#1194 Rodney W. Long of Winchester was 1957 Harvard classmate of John Barrett, jr. - they took same Econmics I section wth Robert Dederick and Government Regulation of Industry with Charles Cherington. Rod played freshan basketball - went into Naval Aviation - visited Ireland fishing - sent this 1998 photo from Massachusetts Admiral Bloch that ALL Navy dependents were to be evacuated as quickly as ships could be made available.When Gertrude Rice learned that Jack would be working on the dock all Christmas Day loading the evacuees aboard several ships, to be convoyed by three destroyers & a cruiser,she invited John & me to share Christmas dinner with her & Paul -risky as she lived near the Army's Fort Derussy in Waikiki, but it was within walking distance of our house.Carrying our gas masks,John & I walked to Gertrude's apartment, where she gave us a most delicious turkey dinner.When John asked for more peaches with his turkey,Gertrude hesitated, as they were brandied peaches.We had just finished eating when Jack apeared-tired & unfed at three o'clock in the afternoon.Gertrude gave him a good dinner,but he had to leave immediately because he was evacuating thousands of frightened wounded & dependent women with unruly children-with lines miles long waiting to get on the ships.Many women & children had given up their homes & were unfed. Jack saw our friend Mrs. Jean Nelson (from Panama days) standing in line with her two sons-ages about five & seven-at least a mile from the ship trying to control the two boys & watch her luggage at the same time.Jack called a couple of sailors to help her with her bags,& then he went aboard with her & gave her a lovely big room on the Matson Line's LURLINE.She was very pleased when he had an extra cot put in for Eric,the younger boy,so the family could be together in one cabin.Jack ordered her trunk taken to her cabin-a great privilege as most passengers could get nothing from their trunks during the voyage,because the trunks were in the hold.Later Gene Nelson wrote me that many of the children had no warm clothes for the cold weather of San Francisco about New Year's Day,& many had no shoes or stockings, which children generally do not use in Hawaii.One evening when the order came to "Darken Ship," some women thought they heard,"Abandon Ship," & there was temporary panic-but that soon suibsided.The destroyers of the convoy occasionally dropped depth charges for suspected submarines,but the voyage was not too harrowing.GENE NELSON letter June 24,l970 "widow of Captain Paul Nelson,who had been a young boat officer on the survey ship HANNIBAL when Jack was "exec" & who was aboard the mine layer OGLALA on December 7,l94lwhen she was sunk & who died some time ago- a letter about her evacuation by Jack onthe LURLINE Christmas Day l94l.Her son Paul junior was graduated from the Naval Academy & became a submariner- & her sonEric became a Naval aviator,but Eric was killed in a mountain acident recently.Gene herself passed away from a heart condition in March l97l. There were our good Navy friends,who visited at our house in West Roxbury in the l950's for Sunday dinner. In her letter Gene wrote,' Dear Sophie: Paul had (p.ll9f)the duty December 6-7 l94l aboard the OGLALA usually referred to as THAT old minelayer.I did not know he was alive until 2;30 pm The wife of the skipper 'Colonel' Speight located me at Kay Tompkins' where I had gone after I picked upthe children at Saint Andrews Episcopal Church.Kalaimaku Street was an evacuation area,so that it was senseless totry to go home. I went on home with the boys-Paul junior & Eric after spending the day getting up & down a rickety ladder with them & hiding under a reinforced concrete culvert.Later Paul & the paymaster came home-Paul trying to whistle & in khaki as the uniform was changed from whites to try to catch any possible saboteurs.I forget how I got the word,but I went downtown to have the boys evacuated wight away.Later I was informed I had to go along.A might telephone call told me to report for evacuation at a downtown pier.Somehow I had trunks,suitcases & even a toy or two with us.All our Christmas presents had sunk on the OGLALA December 7, l94l.(Paul jr was about eight & Eric about five) A cot was put in a lovely room on the LURLINE now renamed the MATSONIA.It was made up about sundown for Eric.The sheets felt odd,& next morning we found they were pure linen from the lanai suites! We had nothing to bathe in for 4 l/2 days but cold salt water. We had sailed on December 26,l94l accompaniedby two cruisers- one of them the St. LOUIS,& five destroyers.The destroyers ran around like mad that afternoon tossing over "ash cans" (depth charges).They were kept very busy tossing over depth charges p ll9g as we had all four of the Matson liners in convoy. We had aboard I believe thirty-eight of the burn cases.The boys went belting down a main staircase & almost ran into one, one day.I threatened them with everything I knew if theyt did it again. The gallant suffering burned boy (sailor) kept telling me he kknew they meant no harm. have keen hearing.One night over the loudspeaker came "Prepare to darken ship."Over a hundred people paniced,as they [thought they]heard,"Prepare to abandon ship." My table mates bolted,but I grabbed an arm of each boy & told them to stay seated.Took quite a while to restore order.One evening some others were in our assigned places.We were put at a small table against the wall-I had some words,believe me with the steward- & we went back to our table for breakfast & kept on there.The stewards were quite surly. I heard later that at disembarkation at San Francisco they were marched off & sent to a recruiting office - or else...I cannot vouch for the story.They should have been,because the children were given a patented cooked cereal every day & diarrhea was rampant,you may imagine. One morning I was talking to a lovely older lady & mentioned I was worried about all the children I saw barefooted & in cotton only.Our boys had their little but too small coats & caps & were warm enough to land in San Francisco within two days. I bet it was twenty minutes later when over the loud speaker came a request that anyone who could spare clothes report to deck room- I had been talking with a General's wife.She got things done that I a Lieutenant's wife coould only worry about.We docked on a beautiful day at Pier 32 San Francisco.I managed to reach a phone & called Paul's sister-at work of course.I could hear her call over her shoulder,"My brother's wife & boys are here from Pearl Harbor-'bye,bosss."When she came to pick us up, I told ner "Open the front & back doors. We've had only cold salt water in which to wash for 4 l/2 days." On the dock were plenty of warm donations which should have been sent to Honolulu.Plenty of time for it. The Red Cross was there selling orange juice, coffee, milk for anickel apiece. A good friend of mine had on the same slacksuit for three days & I asked if she had any other clothes.Everything of hers had been put in the hold & no person could go look.She came down to our room & I outfitted her with a brand new suit from Sears Roebuck & even had thread & needle for her to shorten the pants- all thanks to your Jack having given orders for all our baggage to go in our lovely big room. This is July 5 now- I get sidetracked by this lousy heart & my sixty-first birthday on July 3. As ever,Gene Nelson." THE OGLALA haD PREVIOUSLY BEEN A FALL RIVER liner But she was almost always tied up at Pearl Harbor. On December 7,l94l she lay next to the cruiser HELENA at 1010 dock & capsized.She was tied up so slong that a family of birds built a nest in her funnel.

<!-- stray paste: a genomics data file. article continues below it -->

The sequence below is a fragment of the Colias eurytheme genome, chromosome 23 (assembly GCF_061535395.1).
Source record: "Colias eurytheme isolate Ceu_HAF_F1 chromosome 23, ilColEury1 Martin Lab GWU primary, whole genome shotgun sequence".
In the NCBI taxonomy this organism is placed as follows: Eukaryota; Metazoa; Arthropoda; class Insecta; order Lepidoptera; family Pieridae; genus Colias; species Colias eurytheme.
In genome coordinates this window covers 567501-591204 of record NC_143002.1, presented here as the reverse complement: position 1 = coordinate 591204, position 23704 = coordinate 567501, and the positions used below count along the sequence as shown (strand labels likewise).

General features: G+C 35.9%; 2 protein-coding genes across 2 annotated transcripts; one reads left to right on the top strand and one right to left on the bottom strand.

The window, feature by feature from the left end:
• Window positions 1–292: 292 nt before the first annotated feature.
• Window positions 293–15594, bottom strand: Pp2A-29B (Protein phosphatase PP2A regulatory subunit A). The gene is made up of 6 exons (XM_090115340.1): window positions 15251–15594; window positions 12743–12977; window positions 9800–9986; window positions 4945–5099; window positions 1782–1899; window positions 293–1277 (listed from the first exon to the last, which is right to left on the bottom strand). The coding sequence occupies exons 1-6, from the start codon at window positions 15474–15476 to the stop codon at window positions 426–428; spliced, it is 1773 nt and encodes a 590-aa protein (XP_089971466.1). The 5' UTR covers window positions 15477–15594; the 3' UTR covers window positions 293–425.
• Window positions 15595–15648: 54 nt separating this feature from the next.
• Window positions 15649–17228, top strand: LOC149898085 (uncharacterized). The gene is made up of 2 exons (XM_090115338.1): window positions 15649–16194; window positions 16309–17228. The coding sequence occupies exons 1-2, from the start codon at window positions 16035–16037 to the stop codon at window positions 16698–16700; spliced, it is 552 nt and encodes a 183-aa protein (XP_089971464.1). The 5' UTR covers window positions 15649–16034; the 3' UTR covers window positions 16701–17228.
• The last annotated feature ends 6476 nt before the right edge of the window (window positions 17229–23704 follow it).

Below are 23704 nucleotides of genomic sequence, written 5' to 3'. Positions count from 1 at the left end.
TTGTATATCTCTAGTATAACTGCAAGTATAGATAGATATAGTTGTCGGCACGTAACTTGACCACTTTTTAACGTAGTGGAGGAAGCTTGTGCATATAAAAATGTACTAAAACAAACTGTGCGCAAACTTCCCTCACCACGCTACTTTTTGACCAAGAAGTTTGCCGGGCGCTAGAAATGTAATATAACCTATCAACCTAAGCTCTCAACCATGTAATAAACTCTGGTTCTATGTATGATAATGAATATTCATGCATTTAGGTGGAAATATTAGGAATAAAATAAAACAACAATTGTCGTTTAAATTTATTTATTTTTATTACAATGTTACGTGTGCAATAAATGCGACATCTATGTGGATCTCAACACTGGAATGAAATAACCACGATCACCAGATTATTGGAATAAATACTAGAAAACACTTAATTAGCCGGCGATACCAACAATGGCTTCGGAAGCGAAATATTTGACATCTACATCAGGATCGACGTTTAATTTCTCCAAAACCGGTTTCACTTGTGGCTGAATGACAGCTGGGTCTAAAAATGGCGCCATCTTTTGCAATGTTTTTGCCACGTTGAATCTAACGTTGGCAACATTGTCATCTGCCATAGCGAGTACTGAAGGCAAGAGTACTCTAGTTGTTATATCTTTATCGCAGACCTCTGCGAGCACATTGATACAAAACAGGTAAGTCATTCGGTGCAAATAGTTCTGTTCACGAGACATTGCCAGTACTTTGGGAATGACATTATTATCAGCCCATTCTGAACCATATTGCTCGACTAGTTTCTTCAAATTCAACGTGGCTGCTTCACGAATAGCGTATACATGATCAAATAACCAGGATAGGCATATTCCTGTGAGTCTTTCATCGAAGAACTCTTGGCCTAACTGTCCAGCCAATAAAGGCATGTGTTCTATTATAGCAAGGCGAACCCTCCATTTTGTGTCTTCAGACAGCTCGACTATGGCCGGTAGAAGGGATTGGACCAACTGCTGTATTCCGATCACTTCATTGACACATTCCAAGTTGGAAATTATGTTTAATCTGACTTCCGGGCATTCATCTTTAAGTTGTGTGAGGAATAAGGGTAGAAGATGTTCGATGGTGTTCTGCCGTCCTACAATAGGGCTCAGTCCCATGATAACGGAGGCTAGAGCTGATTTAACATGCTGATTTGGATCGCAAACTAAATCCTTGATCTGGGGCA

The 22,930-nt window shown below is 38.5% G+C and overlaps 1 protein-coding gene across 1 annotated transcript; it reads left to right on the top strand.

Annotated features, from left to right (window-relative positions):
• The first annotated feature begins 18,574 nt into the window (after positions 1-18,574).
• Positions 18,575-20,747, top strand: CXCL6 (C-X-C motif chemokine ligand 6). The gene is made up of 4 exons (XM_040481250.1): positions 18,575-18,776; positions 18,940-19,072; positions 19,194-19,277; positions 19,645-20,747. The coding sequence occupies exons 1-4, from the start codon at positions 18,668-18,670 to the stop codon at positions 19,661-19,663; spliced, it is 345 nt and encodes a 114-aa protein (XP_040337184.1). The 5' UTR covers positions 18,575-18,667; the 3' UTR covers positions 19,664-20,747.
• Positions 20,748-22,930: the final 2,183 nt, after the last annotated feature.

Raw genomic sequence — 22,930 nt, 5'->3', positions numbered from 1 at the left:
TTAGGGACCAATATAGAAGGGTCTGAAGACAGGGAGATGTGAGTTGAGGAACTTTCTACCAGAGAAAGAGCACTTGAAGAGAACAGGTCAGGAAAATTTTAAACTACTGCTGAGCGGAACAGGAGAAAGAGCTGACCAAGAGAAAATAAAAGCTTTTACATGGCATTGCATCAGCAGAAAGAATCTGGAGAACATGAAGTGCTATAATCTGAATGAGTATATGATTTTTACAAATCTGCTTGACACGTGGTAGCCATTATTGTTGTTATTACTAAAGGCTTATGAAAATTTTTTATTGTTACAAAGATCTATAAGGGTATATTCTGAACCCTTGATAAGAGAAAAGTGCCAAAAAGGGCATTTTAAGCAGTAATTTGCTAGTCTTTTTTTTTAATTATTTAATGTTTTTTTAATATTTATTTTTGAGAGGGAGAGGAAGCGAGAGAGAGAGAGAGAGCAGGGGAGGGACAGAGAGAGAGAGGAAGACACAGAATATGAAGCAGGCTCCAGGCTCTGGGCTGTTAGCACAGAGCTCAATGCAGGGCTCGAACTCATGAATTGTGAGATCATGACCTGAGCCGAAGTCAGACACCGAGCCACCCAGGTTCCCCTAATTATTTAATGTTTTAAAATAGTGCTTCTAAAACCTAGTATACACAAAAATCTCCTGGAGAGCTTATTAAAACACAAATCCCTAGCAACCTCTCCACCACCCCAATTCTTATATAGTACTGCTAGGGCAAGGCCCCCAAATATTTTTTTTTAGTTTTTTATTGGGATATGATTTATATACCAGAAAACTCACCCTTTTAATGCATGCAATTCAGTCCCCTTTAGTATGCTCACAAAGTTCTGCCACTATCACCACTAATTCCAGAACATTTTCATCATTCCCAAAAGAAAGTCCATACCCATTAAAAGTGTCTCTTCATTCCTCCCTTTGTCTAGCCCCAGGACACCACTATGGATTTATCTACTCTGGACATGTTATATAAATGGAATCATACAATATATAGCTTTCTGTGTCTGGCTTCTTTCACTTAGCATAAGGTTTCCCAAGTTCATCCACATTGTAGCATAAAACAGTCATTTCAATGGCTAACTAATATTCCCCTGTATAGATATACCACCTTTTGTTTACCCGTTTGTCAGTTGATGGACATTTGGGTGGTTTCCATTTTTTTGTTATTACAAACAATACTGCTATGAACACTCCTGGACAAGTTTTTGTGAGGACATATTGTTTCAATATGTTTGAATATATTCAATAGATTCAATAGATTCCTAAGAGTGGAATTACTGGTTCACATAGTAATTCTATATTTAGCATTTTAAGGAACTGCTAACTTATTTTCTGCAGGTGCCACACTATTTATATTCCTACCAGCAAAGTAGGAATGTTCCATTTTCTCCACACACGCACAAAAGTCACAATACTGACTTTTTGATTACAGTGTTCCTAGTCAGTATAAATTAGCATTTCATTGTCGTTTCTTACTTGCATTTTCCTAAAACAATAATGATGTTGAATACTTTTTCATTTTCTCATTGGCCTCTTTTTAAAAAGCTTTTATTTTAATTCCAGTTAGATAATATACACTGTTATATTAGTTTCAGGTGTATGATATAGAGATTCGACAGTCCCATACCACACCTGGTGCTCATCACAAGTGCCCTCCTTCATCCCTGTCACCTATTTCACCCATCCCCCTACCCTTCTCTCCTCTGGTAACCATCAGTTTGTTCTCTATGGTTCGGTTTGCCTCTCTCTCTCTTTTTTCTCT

1195.